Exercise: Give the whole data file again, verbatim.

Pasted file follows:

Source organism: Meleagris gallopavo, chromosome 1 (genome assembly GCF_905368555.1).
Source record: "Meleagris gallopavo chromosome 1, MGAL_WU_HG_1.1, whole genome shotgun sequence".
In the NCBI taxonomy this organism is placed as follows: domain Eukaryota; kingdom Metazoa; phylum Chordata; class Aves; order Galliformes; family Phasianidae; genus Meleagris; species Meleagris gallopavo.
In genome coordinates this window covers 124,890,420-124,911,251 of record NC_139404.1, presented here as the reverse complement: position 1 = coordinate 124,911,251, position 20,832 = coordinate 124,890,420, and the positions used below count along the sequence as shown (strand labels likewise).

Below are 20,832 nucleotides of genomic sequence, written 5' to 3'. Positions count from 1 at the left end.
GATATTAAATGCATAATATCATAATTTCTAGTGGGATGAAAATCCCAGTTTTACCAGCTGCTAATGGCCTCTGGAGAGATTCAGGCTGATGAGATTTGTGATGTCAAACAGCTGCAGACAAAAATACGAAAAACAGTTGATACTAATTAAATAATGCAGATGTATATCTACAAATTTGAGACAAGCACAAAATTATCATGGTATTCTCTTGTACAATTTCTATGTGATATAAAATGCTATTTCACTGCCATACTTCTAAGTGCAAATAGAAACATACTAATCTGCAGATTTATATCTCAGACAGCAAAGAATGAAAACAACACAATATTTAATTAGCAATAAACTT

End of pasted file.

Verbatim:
Source organism: Meleagris gallopavo, chromosome 1 (genome assembly GCF_905368555.1).
Source record: "Meleagris gallopavo chromosome 1, MGAL_WU_HG_1.1, whole genome shotgun sequence".
In the NCBI taxonomy this organism is placed as follows: domain Eukaryota; kingdom Metazoa; phylum Chordata; class Aves; order Galliformes; family Phasianidae; genus Meleagris; species Meleagris gallopavo.
In genome coordinates this window covers 124,890,420-124,911,251 of record NC_139404.1, presented here as the reverse complement: position 1 = coordinate 124,911,251, position 20,832 = coordinate 124,890,420, and the positions used below count along the sequence as shown (strand labels likewise).

Below are 20,832 nucleotides of genomic sequence, written 5' to 3'. Positions count from 1 at the left end.
GATATTAAATGCATAATATCATAATTTCTAGTGGGATGAAAATCCCAGTTTTACCAGCTGCTAATGGCCTCTGGAGAGATTCAGGCTGATGAGATTTGTGATGTCAAACAGCTGCAGACAAAAATACGAAAAACAGTTGATACTAATTAAATAATGCAGATGTATATCTACAAATTTGAGACAAGCACAAAATTATCATGGTATTCTCTTGTACAATTTCTATGTGATATAAAATGCTATTTCACTGCCATACTTCTAAGTGCAAATAGAAACATACTAATCTGCAGATTTATATCTCAGACAGCAAAGAATGAAAACAACACAATATTTAATTAGCAATAAACTT